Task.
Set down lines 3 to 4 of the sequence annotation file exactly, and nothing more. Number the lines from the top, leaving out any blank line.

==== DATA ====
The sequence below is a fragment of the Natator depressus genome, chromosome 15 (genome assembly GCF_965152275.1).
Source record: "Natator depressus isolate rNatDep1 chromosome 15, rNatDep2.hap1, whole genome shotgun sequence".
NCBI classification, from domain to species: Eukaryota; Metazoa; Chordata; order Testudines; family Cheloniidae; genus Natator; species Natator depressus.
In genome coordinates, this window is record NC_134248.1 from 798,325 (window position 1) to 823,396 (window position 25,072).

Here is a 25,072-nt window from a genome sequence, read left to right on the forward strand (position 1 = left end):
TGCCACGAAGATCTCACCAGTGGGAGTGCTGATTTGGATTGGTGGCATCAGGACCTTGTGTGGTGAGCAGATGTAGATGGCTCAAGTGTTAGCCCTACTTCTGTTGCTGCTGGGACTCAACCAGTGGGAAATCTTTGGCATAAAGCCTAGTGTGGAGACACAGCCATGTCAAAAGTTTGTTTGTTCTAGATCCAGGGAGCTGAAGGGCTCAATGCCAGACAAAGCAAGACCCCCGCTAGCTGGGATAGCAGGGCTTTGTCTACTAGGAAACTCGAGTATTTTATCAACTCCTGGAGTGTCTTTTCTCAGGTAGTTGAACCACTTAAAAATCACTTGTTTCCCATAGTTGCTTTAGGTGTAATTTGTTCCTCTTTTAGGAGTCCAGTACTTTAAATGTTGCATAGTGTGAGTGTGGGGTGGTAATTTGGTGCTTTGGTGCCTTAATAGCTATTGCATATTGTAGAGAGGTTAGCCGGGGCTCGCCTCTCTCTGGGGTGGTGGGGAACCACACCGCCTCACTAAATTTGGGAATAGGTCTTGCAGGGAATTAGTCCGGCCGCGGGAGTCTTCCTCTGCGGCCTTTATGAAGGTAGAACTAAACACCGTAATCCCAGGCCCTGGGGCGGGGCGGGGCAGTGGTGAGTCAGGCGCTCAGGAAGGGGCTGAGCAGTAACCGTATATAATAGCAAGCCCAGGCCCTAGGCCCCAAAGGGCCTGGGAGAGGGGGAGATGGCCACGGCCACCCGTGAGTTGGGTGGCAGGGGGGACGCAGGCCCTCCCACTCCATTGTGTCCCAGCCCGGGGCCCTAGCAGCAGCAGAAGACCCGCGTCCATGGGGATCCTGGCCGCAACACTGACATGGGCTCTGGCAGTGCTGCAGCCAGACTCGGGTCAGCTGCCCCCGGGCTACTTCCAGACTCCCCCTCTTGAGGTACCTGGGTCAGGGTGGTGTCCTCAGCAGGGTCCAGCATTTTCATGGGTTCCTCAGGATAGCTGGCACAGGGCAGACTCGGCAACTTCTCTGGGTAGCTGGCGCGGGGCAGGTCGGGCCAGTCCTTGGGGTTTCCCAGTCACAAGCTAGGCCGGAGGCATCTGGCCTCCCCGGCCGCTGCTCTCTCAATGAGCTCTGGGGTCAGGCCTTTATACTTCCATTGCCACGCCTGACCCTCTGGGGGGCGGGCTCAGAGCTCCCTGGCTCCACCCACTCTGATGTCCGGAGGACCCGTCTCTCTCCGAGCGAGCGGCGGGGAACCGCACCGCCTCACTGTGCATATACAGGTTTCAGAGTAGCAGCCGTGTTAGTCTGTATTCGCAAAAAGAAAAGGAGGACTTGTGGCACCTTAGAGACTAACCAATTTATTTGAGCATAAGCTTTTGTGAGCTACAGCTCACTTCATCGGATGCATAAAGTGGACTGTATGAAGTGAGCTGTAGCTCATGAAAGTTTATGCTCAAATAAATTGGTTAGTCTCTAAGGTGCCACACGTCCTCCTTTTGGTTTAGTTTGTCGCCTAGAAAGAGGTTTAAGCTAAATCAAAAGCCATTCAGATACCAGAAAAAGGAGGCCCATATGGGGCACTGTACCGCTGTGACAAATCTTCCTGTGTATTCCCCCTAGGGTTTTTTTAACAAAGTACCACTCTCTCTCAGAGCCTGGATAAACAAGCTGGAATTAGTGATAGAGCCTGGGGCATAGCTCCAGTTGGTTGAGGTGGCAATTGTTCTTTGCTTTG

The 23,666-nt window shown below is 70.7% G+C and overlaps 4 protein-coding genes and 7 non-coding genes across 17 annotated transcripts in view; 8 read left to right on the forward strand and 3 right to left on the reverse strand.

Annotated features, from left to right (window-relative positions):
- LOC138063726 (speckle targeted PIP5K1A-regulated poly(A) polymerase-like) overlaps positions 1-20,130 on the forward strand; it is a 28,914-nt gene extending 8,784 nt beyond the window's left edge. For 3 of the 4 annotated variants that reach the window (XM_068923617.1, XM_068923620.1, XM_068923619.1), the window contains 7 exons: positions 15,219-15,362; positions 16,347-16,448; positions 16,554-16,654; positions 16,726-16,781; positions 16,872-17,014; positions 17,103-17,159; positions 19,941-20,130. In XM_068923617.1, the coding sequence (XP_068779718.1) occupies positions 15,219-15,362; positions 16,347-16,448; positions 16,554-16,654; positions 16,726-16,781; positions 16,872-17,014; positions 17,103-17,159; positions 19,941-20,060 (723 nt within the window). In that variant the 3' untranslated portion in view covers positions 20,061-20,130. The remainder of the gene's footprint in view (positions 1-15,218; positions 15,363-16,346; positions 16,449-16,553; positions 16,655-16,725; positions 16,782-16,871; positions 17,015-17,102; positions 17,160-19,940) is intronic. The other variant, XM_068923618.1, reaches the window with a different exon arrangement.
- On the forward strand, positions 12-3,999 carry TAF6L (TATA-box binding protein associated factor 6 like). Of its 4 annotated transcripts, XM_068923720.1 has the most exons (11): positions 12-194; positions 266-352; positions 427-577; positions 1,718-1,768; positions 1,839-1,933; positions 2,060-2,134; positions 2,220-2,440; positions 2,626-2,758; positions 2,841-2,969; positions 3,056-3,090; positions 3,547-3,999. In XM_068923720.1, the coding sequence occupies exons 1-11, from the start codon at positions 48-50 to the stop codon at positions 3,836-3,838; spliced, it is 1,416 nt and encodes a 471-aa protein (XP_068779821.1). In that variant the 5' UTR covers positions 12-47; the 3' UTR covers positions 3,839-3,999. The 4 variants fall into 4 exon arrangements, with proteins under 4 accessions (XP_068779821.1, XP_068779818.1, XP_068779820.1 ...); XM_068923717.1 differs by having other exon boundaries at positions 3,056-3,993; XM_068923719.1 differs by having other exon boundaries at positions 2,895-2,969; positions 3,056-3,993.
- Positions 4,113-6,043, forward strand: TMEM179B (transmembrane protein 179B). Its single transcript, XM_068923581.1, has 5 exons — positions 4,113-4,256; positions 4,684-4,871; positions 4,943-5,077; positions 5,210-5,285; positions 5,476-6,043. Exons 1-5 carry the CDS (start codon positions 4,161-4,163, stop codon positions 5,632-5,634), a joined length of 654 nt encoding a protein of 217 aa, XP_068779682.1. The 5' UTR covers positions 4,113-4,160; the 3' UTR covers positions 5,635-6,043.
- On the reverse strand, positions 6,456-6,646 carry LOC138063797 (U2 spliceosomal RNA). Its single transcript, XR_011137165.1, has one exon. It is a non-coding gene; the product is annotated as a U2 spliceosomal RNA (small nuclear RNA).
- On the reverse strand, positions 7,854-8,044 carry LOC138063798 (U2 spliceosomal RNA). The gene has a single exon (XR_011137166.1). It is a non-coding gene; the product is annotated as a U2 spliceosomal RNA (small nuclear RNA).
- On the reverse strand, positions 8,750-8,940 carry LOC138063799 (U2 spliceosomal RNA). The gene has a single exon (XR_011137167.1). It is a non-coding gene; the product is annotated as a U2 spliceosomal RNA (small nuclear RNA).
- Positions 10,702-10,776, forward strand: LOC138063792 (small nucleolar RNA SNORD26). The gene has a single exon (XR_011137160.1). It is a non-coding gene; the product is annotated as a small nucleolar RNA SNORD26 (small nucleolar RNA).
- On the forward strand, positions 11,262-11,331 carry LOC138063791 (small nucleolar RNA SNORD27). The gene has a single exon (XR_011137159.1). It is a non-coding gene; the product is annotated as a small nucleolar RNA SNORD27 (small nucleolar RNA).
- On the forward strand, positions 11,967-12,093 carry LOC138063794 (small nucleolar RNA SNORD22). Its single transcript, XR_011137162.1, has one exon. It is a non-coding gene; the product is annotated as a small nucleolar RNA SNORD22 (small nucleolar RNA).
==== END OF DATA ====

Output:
NCBI classification, from domain to species: Eukaryota; Metazoa; Chordata; order Testudines; family Cheloniidae; genus Natator; species Natator depressus.
In genome coordinates, this window is record NC_134248.1 from 798,325 (window position 1) to 823,396 (window position 25,072).